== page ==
When theologians speak of God as simple, they intend a different meaning from the more everyday use of the term, and it can escape those who have not studied the doctrine of God in-depth. When we confess that God is simple, we are making a metaphysical statement—that is, a statement about the nature of God’s being. We deny that he is a composite being. He is not made up of this and that. There is nothing prior to or lesser than God out of which God is constructed.
Thanks for returning to this journey through theology proper. Today we consider the doctrine of God’s simplicity. To the uninitiated, it may seem odd or even demeaning to describe God as simple. After all, we typically use the term to indicate something that is easy to understand or do, or alternatively people who are not too quick on the uptake, e.g., “They’re simple folk.” In general, our use of the word simple indicates a lack of majesty, importance, difficulty, or intelligence. Perhaps this is why when I once asked my family, “Did you know God is simple?” they were either confused or openly objected.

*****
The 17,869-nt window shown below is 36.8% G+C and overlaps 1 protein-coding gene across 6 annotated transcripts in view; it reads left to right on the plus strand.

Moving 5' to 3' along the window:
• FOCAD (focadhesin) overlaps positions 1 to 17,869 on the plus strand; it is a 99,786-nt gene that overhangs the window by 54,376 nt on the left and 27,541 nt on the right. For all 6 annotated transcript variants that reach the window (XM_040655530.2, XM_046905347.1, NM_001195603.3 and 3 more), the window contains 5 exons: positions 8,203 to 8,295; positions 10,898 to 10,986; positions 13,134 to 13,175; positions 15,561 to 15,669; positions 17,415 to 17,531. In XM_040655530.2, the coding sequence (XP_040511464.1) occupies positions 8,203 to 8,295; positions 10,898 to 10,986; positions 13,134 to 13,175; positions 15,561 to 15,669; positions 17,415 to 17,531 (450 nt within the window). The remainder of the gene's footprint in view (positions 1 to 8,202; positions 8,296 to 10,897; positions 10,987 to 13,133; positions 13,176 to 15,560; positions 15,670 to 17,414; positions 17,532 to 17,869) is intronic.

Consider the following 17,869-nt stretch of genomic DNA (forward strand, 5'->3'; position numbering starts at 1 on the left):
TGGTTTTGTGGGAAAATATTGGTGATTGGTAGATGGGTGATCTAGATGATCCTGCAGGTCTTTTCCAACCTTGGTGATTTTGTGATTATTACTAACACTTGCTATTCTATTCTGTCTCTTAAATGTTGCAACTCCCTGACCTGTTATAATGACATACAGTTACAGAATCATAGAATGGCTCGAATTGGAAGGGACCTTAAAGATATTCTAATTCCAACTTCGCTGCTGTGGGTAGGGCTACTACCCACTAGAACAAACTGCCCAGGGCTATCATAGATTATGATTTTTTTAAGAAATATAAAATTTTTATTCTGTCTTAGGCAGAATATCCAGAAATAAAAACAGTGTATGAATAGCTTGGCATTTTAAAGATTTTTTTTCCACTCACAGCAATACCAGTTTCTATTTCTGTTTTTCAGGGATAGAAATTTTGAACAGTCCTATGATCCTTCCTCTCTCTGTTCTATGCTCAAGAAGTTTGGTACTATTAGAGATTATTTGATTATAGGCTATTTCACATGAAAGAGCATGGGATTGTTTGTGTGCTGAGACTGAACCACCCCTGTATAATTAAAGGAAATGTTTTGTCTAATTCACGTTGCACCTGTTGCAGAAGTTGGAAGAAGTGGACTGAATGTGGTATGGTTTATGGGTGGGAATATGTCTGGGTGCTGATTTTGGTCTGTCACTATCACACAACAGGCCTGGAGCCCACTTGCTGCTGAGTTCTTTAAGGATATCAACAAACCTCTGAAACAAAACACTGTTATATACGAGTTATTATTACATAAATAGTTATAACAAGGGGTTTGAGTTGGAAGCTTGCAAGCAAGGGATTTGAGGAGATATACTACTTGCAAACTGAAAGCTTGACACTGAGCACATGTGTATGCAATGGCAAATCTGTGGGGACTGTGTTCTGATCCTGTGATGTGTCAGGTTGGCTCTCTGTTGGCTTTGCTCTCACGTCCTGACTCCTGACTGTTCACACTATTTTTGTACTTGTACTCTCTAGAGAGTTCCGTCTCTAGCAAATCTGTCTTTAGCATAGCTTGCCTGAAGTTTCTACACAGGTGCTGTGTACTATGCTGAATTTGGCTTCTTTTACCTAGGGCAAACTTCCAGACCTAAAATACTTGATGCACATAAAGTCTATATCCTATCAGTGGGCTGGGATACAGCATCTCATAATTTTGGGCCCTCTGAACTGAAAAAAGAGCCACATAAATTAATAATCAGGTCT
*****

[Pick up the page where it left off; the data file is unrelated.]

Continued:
Fear - End - Article - God - Simplicity
Have no fear! I hope by the end of this article you will be able to understand and appreciate God’s simplicity, which is an historically important doctrine of the Church. Divine simplicity is the common confession of most Catholics and Protestants, medievals and moderns. While there have certainly been variations in how people understand the term and theologians who have rejected it, the principle of divine simplicity is embedded in the Reformation era confessions, and as such, it is important for us to explore.
What Do We Mean by Simplicity?
Theologians - God - Meaning - Use - Term
When theologians speak of God as simple, they intend a different meaning from the more everyday use of the term, and...
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